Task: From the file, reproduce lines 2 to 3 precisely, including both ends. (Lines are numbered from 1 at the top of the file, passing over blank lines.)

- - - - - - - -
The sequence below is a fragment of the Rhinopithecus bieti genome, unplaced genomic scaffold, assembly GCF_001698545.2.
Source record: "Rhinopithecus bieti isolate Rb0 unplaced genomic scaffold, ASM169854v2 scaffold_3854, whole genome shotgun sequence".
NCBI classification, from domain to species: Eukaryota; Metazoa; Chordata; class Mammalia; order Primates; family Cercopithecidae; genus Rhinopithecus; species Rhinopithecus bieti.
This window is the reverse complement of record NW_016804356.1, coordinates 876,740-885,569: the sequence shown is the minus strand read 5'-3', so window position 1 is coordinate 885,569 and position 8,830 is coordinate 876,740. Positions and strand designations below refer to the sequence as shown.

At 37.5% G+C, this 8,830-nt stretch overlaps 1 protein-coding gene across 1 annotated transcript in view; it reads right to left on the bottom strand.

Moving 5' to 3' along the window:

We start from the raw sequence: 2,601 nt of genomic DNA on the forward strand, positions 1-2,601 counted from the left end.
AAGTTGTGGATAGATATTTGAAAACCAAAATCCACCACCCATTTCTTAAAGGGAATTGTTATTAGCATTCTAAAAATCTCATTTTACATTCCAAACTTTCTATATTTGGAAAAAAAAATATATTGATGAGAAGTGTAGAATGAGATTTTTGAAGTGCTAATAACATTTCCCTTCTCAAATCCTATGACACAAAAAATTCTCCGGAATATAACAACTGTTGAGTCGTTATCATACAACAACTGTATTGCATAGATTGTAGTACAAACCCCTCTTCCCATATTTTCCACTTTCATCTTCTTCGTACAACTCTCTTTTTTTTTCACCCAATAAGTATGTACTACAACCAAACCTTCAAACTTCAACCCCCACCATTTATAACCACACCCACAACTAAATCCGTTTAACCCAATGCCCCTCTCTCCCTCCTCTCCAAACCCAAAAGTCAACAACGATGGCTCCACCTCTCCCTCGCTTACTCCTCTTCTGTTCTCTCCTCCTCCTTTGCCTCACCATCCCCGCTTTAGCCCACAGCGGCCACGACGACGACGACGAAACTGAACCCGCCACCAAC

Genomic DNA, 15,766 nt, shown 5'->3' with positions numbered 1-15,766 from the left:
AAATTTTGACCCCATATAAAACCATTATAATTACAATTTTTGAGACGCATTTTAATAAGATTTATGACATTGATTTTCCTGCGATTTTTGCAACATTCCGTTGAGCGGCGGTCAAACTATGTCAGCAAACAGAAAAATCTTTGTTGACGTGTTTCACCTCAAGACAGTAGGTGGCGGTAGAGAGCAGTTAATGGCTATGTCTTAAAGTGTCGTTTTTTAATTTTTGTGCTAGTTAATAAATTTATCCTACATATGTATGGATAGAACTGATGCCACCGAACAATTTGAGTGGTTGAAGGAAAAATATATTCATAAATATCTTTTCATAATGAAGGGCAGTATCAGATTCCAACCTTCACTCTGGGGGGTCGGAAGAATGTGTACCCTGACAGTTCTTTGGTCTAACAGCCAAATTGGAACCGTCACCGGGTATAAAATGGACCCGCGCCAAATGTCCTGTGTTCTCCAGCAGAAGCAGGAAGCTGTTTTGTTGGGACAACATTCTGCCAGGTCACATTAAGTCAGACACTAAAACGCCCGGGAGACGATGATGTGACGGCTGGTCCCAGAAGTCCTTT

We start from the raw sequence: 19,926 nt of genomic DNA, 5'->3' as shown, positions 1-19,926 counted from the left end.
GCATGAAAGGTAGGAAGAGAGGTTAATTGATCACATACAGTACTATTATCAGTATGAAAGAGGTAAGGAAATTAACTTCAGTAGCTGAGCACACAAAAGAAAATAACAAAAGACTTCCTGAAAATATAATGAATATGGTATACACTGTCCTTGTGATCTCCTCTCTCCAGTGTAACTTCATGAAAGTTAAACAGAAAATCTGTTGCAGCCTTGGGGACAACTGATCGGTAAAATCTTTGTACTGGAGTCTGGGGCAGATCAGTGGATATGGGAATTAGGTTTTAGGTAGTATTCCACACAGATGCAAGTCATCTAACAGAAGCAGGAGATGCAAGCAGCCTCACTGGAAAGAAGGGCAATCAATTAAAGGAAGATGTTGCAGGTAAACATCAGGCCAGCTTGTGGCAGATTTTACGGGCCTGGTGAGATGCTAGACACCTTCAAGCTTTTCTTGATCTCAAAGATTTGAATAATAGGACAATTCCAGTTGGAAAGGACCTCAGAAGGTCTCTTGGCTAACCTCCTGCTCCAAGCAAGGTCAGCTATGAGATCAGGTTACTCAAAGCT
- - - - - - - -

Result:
Source record: "Rhinopithecus bieti isolate Rb0 unplaced genomic scaffold, ASM169854v2 scaffold_3854, whole genome shotgun sequence".
NCBI classification, from domain to species: Eukaryota; Metazoa; Chordata; class Mammalia; order Primates; family Cercopithecidae; genus Rhinopithecus; species Rhinopithecus bieti.